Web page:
• The North Star

    The North Star
    Hoping that abolition could be
    achieved without violence, Douglass
    broke with Garrison, who believed
    that abolition justified whatever
    means were necessary to achieve it.
    In 1847, Douglass began his own
    antislavery newspaper. He named it
    The North Star, after the star that
    guided runaway slaves to freedom.
  • Treaty of Guadalupe Hidalgo

    Treaty of Guadalupe Hidalgo
    officially entitled the Treaty of Peace, Friendship, Limits and Settlement between the United States of America and the Mexican Republic, is the peace treaty signed on February 2, 1848, in the Villa de Guadalupe Hidalgo
  • Fugitive Slave Act

    Fugitive Slave Act
    The Fugitive Slave Law or Fugitive Slave Act was passed by the United States Congress on September 18, 1850, as part of the Compromise of 1850 between Southern slave-holding interests and Northern Free-Soilers.
  • Underground Railroad

    Underground Railroad
    The Underground Railroad was a network of secret routes and safe houses used by 19th-century enslaved people of African descent in the United States in efforts to escape to free states and Canada with the aid of abolitionists and allies who were sympathetic to their cause.
  • Compromise of 1850

    Compromise of 1850
    The Compromise of 1850 was a package of five separate bills passed by the United States Congress in September 1850, which defused a four-year political confrontation between slave and free states regarding the status of territories acquired during the Mexican–American War (1846–48).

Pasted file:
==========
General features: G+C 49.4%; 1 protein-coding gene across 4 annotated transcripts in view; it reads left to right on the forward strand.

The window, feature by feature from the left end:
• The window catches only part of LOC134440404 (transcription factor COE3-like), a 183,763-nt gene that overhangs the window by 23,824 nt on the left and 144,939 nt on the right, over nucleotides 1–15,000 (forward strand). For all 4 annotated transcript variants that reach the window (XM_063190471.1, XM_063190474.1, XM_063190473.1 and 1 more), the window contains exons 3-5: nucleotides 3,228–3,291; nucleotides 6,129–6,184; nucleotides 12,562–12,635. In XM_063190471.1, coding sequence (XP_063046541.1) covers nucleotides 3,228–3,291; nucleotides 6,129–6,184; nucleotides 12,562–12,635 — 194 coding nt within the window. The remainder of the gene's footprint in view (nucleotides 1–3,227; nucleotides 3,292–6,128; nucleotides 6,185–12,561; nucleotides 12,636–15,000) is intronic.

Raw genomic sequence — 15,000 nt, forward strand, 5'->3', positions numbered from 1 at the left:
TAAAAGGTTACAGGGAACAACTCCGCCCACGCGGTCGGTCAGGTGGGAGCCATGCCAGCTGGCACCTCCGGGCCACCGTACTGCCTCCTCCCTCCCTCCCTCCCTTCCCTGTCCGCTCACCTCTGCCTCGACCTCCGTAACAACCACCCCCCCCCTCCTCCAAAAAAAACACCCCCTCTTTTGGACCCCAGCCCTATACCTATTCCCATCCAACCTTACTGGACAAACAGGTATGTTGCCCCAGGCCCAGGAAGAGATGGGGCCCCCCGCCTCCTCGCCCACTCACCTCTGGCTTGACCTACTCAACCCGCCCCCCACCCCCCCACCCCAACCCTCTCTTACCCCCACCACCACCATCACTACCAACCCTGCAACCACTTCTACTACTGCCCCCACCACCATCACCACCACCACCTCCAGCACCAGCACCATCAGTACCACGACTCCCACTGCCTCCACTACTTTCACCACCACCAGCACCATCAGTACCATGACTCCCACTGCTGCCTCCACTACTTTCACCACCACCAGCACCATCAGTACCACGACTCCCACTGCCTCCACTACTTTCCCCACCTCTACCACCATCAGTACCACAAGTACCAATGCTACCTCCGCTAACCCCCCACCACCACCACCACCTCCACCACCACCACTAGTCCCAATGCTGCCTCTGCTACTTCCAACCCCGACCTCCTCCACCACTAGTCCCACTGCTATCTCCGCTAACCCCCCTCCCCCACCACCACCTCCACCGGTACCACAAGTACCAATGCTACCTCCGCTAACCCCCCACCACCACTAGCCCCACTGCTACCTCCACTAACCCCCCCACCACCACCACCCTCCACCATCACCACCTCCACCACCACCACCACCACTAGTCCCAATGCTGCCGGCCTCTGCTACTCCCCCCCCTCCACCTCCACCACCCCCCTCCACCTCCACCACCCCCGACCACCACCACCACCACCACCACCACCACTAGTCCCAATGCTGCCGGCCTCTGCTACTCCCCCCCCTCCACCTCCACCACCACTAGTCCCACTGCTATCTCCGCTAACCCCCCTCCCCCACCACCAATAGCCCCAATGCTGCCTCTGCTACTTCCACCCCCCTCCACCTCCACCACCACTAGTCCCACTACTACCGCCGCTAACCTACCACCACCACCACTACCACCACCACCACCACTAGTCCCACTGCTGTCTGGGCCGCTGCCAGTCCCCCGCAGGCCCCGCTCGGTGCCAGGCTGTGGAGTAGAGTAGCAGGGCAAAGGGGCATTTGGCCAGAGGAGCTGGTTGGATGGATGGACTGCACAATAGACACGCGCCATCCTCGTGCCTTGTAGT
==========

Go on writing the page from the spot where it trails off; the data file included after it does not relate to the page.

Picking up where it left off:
• Harriet Tubman

    Harriet Tubman
    Harriet Tubman was an African-American abolitionist, humanitarian, and, during the American Civil War, a Union spy
  • Formation of the Confederacy

    Formation of the Confederacy
    The Confederate States of America, commonly referred to as the Confederacy, was a confederation of secessionist American states existing from 1861 to 1865.
  • Uncle Tom's Cabin

    Uncle Tom's Cabin
    Uncle Tom's Cabin; or, Life Among the Lowly, is an anti-slavery novel by American author Harriet Beecher Stowe. Published in 1852, the novel "helped lay the groundwork for the Civil War", according to Will Kaufman.
  • Kansas Nebraska Act

    Kansas Nebraska Act
    The Kansas–Nebraska Act of 1854 (10 Stat. 277) created the territories of Kansas and Nebraska by Democratic Senator Stephen A. Douglas of Illinois. The initial purpose of the Kansas–Nebraska Act was to open up many thousands of new farms and make feasible a Midwestern Transcontinental Railroad.
  • Dread Scott v. Sandford

    Dread Scott v. Sandford
    was a landmark decision by the U.S. Supreme Court in which the Court held that African Americans, whether enslaved or free, could not be American citizens and therefore had no standing to sue in federal court,[2][3] and that the federal government had no power to regulate slavery in the federal territories acquired after the creation of the United States. Dred Scott, an enslaved African American man who had been taken by his owners to free states and territories, attempted to sue for his freedom
  • Abraham Lincoln and Stephen Douglas Debates

    Abraham Lincoln and Stephen Douglas Debates
    The Lincoln–Douglas Debates of 1858 (also known as The Great Debates of 1858) were a series of seven debates between Abraham Lincoln, the Republican ... Stephen Douglas was first elected to the United States Senate in 1846.
  • John Brown's Raid/Harper's Ferry

    John Brown's Raid/Harper's Ferry
    John Brown's raid on Harper's Ferry was an effort by white abolitionist John Brown to initiate an armed slave revolt in 1859 by taking over a United States arsenal at Harper's Ferry, Virginia.
  • Santa Fe Trail

    Santa Fe Trail
    The settlers and traders who made the trek
    west used a series of old Native American trails as well as new
    routes. One of the busiest routes was the Santa Fe Trail,
    which stretched 780 miles from Independence, Missouri, to
    Santa Fe in the Mexican province of New Mexico.
  • Abraham Lincoln becomes President